As leatherworkers, we know that there are a variety of conditioners and oils that can be applied to leather to keep it soft and supple. Neatsfoot oil is a popular option that I’ve had sitting on my desk without knowing too much about it – let’s take a closer look at neatsfoot oil and its applications.
Neatsfoot oil is a yellow oil that has been rendered and purified from the feet bones of cows, and it is useful for conditioning and softening leather. Pure neatsfoot oil is the ideal as prime neatsfoot oil or neatsfoot oil compound will make leather brittle in the long run due to oxidation.
Using the wrong kind of neatsfoot oil can really lead to some trouble, so it’s important for us to really get to know the materials we’re working with. In this article, we’ll take a look at what neatsfoot oil is made, how it’s made, and the best practices for using neatsfoot oil on leather.
What is Neatsfoot Oil?
Neatsfoot oil is a yellow oil derived from the shin and feet bones of bovine animals. (Fun bit of trivia: it’s called neatsfoot oil because ‘neat’, which is derived from Old English, means cattle!) It is often used as a conditioner for leather, softening and preserving the material.
Types of Neatsfoot Oil
There are typically two kinds of neatsfoot oil that you’ll encounter on the market. One is called “prime neatsfoot oil” or “prime neatsfoot oil compound.” This kind of neatsfoot oil has other compounds added to it that extend the life of the oil, but this often has the effect of causing leather to become brittle over time. If petroleum additives are included, it can break down the glue bond as well.
Neatsfoot oil is a yellow oil that has been rendered and purified from the shin and feet bones of cows.
The second kind of neatsfoot oil is just pure neatsfoot oil. There are no additives to it, which will allow it to not cause the leather to break down or become brittle. However, there is still reason to think that it may cause leather to oxidize faster.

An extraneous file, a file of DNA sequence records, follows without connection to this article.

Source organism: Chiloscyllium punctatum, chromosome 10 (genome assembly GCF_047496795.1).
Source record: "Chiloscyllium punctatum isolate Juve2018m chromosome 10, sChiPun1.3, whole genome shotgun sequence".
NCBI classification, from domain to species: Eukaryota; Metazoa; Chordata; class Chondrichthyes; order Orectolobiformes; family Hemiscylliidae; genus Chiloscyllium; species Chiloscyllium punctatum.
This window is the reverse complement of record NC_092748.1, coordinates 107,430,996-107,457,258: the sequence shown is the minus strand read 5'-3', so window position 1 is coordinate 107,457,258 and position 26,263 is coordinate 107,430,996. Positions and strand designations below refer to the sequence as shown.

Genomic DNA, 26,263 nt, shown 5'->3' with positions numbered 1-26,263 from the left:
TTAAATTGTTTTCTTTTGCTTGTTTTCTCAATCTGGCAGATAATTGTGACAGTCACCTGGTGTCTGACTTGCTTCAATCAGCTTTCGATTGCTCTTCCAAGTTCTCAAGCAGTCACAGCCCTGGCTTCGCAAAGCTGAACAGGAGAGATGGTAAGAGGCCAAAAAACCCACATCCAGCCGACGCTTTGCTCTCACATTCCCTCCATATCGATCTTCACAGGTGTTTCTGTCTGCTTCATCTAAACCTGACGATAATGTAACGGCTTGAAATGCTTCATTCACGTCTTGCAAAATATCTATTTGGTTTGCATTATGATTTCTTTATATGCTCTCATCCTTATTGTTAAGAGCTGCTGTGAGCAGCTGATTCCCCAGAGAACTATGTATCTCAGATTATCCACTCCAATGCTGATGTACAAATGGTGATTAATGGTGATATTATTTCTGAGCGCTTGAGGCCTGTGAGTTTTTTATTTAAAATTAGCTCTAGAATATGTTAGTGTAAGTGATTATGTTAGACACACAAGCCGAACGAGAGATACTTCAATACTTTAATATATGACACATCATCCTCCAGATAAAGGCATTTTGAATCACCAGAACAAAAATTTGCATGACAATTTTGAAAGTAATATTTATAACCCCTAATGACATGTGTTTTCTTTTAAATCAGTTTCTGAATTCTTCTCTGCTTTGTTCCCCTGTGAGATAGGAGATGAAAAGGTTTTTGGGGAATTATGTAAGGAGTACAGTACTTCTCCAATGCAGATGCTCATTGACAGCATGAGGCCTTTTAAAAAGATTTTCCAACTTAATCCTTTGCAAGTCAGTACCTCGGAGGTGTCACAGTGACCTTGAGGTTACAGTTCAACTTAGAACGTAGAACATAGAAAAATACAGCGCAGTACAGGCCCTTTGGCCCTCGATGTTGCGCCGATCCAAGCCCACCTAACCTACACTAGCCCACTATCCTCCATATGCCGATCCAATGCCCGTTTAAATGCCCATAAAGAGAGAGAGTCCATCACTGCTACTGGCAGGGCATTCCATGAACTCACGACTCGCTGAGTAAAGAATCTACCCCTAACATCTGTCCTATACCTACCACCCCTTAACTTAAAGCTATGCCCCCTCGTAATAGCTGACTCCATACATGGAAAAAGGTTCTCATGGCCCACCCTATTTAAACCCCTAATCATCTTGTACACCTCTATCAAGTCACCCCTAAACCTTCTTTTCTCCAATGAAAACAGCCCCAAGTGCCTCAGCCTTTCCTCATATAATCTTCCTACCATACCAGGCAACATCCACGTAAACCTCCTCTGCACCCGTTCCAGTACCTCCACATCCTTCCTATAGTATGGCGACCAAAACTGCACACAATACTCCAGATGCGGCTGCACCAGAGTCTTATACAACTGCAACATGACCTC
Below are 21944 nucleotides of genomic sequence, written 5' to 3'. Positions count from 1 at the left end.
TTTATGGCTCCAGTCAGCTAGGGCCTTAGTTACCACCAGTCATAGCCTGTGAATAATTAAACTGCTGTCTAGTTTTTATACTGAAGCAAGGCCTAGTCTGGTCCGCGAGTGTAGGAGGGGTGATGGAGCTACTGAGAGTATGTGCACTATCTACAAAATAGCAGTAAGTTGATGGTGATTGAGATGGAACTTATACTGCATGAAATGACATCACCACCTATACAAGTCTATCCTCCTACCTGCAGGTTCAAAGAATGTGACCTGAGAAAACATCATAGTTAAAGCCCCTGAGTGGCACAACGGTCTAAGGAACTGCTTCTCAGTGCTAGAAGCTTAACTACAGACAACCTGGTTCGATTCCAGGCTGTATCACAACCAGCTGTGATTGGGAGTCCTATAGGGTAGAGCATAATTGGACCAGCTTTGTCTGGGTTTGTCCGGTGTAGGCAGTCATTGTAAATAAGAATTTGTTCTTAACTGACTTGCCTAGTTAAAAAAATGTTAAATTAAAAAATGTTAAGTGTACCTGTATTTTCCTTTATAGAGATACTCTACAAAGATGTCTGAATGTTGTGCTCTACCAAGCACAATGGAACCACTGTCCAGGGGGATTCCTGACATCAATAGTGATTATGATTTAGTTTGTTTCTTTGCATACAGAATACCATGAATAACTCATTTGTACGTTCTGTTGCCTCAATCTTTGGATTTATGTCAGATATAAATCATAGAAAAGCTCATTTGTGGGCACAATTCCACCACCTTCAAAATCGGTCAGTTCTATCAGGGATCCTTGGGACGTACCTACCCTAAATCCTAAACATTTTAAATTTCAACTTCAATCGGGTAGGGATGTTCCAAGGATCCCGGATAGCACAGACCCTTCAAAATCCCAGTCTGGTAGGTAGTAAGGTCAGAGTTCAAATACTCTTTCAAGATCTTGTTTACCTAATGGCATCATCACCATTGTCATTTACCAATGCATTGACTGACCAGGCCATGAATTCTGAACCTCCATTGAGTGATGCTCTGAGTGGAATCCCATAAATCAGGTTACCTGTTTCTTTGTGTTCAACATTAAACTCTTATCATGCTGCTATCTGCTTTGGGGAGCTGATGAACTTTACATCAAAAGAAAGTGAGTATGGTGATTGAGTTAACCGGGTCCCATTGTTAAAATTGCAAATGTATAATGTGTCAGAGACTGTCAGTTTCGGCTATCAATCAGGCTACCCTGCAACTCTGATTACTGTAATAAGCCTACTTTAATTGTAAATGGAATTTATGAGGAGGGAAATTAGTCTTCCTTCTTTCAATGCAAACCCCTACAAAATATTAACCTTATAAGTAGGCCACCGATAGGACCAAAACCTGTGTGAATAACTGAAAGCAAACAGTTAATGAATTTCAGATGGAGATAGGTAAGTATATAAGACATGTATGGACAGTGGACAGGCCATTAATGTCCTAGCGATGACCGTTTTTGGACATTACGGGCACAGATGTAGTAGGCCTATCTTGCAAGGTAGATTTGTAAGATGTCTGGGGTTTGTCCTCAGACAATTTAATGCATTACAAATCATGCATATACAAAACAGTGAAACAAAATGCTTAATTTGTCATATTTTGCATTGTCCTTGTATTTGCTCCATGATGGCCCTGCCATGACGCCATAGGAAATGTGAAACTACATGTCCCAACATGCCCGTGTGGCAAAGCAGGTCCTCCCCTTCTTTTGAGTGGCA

Characteristics of Neatsfoot Oil
Pure neatsfoot oil is made of 100% neatsfoot oil, and neatsfoot oil compound will sometimes contain other additives like petroleum derivatives, mineral oils, or synthetic oils.
Neatsfoot oil can be commonly purchased in 8 ounces, 16 ounces, 32 ounces, and a gallon. Some may even purchase up to 6 gallon drums of it!
Neatsfoot oil has a yellow tinge to it, and it has a distinct, musky smell that is reminiscent of being around cattle.
Pros and Cons of Neatsfoot Oil
Pros of Neatsfoot Oil
- Pure neatsfoot oil is useful for conditioning leather that feels hard or stiff to touch
- After dyeing leather, neatsfoot oil is a good choice for rehydrating the oil
- It darkens leather
Cons of Neatsfoot Oil
- It darkens leather
- It may make leather brittle due to oxidation
- After applying neatsfoot oil, it may leave an oily residue that attracts dust
How Neatsfoot Oil is Made
Neatsfoot oil is made by boiling the feet (minus the hooves), skin, and shinbones of cattle, rendering the result, and then skimming the oil off. Then, this is filtered through a cloth and pressed twice; the first pressing yields pure neatsfoot oil, and the second pressing yields a lower grade neatsfoot oil.
Cost of Neatsfoot Oil
Neatsfoot oil is fairly inexpensive, and a little can go a long way. For 16 ounces of neatsfoot oil, you can expect to see prices around the $10 mark. A 5 gallon drum of it can cost between $150 to $160.
Tips for Working With Neatsfoot Oil
- Apply a bit of neatsfoot oil to a microfiber cloth and rub a bit in a small, discreet patch before applying to the rest of your leather. Applying neatsfoot oil directly by dripping or pouring it onto leather can cause uneven coloration, which may ruin a piece you’re working on.
- When dyeing leather, rub neatsfoot oil onto the leather. Wait for about an hour to an hour and a half after dyeing before applying the neatsfoot oil.
- Try heating the oil. Some recommend warming neatsfoot oil up to between 80 and 90 degrees Fahrenheit. The increased temperature will allow for better and faster absorption by the leather.